- Created on Tuesday, 01 July 2008
Electrolyte compositions are designed to extend the low-temperature operational limit.
An effort to extend the low-temperature operational limit of supercapacitors is currently underway. At present, commercially available non-aqueous supercapacitors are rated for a minimum operating temperature of –40 °C. A capability to operate at lower temperatures would be desirable for delivering power to systems that must operate in outer space or in the Polar Regions on Earth.
Supercapacitors (also known as double-layer or electrochemical capacitors) offer a high power density (>1,000 W/kg) and moderate energy density (about 5 to 10 Wh/kg) technology for storing energy and delivering power. This combination of properties enables delivery of large currents for pulsed applications, or alternatively, smaller currents for low duty cycle applications. The mechanism of storage of electric charge in a supercapacitor — at the electrical double-layer formed at a solid-electrode/liquid-electrolyte interface — differs from that of a primary or secondary electrochemical cell (i.e., a battery) in such a manner as to impart a long cycle life (typically >106 charge/discharge cycles).
Commercially available non-aqueous supercapacitors are limited in operation to temperatures ≈–40 °C due to the relatively high melting point of the solvent used. Typical electrolytes in commercially available supercapacitors consist of a tetraethylammonium tetrafluoroborate (TEATFB) salt dissolved in one or more solvent(s) that can include acetonitrile [AN (which freezes at –45.7 °C)] and/or propylene carbonate [PC (which freezes at –49 °C)]. Moreover, the viscosities of these solvents increase at lower temperatures, with a consequent increases in the equivalent series resistance (ESR) of the supercapacitor cell. This increase in ESR limits the power that can be delivered by the supercapacitor cell at low temperatures.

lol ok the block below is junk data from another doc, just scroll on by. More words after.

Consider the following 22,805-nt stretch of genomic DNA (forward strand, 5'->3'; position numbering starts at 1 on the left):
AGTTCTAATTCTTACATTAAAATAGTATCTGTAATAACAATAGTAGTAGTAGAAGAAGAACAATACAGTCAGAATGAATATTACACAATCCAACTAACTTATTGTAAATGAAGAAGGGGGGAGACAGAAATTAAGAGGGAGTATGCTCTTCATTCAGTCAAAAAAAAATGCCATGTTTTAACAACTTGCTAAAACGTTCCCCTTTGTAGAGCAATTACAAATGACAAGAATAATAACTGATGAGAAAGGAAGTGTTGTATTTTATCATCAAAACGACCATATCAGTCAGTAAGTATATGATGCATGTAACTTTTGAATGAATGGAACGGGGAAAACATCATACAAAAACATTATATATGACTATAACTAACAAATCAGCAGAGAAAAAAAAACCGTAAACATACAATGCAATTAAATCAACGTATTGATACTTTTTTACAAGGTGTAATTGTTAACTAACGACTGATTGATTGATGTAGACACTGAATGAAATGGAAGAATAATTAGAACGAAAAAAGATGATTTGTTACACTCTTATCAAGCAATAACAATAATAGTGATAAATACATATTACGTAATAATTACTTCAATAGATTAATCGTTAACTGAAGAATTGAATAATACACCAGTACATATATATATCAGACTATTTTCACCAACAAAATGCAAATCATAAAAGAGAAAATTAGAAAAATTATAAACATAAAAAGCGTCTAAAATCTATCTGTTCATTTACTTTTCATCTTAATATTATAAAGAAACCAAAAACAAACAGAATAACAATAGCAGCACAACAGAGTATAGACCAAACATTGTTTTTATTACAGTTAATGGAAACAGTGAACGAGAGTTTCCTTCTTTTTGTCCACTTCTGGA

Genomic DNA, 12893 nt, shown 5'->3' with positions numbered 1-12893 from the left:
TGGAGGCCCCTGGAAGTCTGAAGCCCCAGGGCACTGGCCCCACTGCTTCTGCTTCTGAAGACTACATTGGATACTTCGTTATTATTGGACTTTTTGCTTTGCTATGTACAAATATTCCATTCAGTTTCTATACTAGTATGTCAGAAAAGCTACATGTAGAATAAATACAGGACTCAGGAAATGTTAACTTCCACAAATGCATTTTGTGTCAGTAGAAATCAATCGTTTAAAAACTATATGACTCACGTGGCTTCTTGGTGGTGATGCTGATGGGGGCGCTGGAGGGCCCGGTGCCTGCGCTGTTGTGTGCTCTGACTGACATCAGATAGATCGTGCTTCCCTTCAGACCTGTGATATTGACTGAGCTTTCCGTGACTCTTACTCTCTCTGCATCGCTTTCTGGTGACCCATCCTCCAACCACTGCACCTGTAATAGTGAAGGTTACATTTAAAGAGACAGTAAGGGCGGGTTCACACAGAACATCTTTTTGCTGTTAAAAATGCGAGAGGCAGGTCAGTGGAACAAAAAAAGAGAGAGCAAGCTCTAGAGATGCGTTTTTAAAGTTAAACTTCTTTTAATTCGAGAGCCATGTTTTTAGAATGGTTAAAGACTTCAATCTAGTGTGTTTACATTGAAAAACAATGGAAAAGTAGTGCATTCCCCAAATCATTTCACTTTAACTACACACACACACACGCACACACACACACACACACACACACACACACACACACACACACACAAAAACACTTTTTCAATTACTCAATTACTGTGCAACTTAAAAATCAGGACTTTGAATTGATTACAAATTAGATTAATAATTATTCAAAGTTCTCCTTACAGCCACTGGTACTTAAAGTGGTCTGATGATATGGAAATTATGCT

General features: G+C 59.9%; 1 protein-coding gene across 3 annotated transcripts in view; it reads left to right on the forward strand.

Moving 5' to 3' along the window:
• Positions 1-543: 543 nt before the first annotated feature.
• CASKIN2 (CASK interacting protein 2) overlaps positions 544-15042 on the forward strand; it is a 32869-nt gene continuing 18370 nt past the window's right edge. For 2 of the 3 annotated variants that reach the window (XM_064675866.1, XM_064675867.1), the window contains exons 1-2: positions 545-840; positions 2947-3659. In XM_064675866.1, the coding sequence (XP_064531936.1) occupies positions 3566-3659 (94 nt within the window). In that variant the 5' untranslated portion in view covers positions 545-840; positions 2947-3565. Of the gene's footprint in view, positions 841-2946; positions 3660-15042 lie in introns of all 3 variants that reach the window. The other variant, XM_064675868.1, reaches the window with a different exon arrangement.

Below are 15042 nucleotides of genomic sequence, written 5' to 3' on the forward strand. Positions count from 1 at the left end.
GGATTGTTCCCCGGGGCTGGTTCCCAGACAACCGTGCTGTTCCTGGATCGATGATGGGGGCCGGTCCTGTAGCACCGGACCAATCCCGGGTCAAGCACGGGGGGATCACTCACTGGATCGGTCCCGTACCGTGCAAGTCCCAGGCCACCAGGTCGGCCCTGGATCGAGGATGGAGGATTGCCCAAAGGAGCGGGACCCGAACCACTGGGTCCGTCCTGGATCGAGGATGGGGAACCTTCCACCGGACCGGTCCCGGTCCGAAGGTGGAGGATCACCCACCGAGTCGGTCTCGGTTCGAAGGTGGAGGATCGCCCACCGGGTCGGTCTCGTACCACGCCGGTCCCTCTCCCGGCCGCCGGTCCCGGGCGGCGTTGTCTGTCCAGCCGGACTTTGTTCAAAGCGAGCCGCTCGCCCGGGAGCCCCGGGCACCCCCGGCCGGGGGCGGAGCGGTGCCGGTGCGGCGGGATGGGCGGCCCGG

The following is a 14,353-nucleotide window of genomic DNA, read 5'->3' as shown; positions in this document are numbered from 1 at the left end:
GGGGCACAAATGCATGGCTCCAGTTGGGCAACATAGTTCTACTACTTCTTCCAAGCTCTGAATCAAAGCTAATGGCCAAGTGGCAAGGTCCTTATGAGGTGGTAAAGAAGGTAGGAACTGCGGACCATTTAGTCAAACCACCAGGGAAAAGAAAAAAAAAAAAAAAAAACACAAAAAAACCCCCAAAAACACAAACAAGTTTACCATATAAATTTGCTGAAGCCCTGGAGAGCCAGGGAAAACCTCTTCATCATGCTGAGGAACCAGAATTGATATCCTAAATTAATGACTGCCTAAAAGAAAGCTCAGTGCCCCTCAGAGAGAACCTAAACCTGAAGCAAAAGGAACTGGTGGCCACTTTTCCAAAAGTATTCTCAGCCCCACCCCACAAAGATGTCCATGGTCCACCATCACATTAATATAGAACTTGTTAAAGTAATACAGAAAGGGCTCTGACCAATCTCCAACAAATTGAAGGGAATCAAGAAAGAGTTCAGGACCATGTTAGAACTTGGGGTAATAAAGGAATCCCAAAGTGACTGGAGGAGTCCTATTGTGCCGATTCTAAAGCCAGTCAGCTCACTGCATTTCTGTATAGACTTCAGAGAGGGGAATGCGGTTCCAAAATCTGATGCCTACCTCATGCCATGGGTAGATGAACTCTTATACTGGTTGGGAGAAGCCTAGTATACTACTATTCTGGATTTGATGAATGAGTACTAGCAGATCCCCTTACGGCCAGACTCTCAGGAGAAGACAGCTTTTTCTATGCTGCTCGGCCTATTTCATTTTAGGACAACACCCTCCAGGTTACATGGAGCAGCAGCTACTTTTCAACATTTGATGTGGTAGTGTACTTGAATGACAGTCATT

Therefore, efforts to enable operation at lower temperatures have focused on tailoring electrolytes with lower melting points (to extend the temperature range) and higher ionic conductivities and lower viscosities (to minimize increases in ESR). The approach followed thus far has targeted the use of co-solvents to depress the melting point of TEATFB/AN electrolytes while maintaining sufficient solubility of TEATFB at low temperature. These electrolytes are used in conjunction with appropriate electrode materials capable of exhibiting a suitable energy density.
The electrolytes investigated comprise the basic AN/TEATFB formulation in combination with various proportions of co-solvents that include methyl formate, methyl acetate, ethyl acetate, and 1,3-dioxolane (DX) (see table). Coin cells for evaluating the performance of these electrolytes have been fabricated using electrodes made of a commercially available high-surface-area porous carbon-based material. The electrodes were electrically isolated from each other by use of a polyethylene- based separator material. From measurements on these cells, it was concluded that the use of suitable co-solvents can enable retention, at temperatures <–45 °C, of room-temperature capacitance values. For one electrolyte formulation (comprised a 3:1 AN/DX blend), it was found that dc charging and discharging at a temperature as low as –75 °C is possible, albeit with capacitance reduced to about half its room-temperature value. By tailoring the nature of the co-solvent and the concentration of the salt used, the ESR can be minimized as well (see figure).
This work was done by Erik J. Brandon, William C. West and Marshall C. Smart of Caltech for NASA’s Jet Propulsion Laboratory.
In accordance with Public Law 96-517, the contractor has elected to retain title to this invention. Inquiries concerning rights for its commercial use should be addressed to:
Innovative Technology Assets Management
Mail Stop 202-233
4800 Oak Grove Drive
Pasadena, CA 91109-8099
Refer to NPO-44386, volume and number of this NASA Tech Briefs issue, and the page number.
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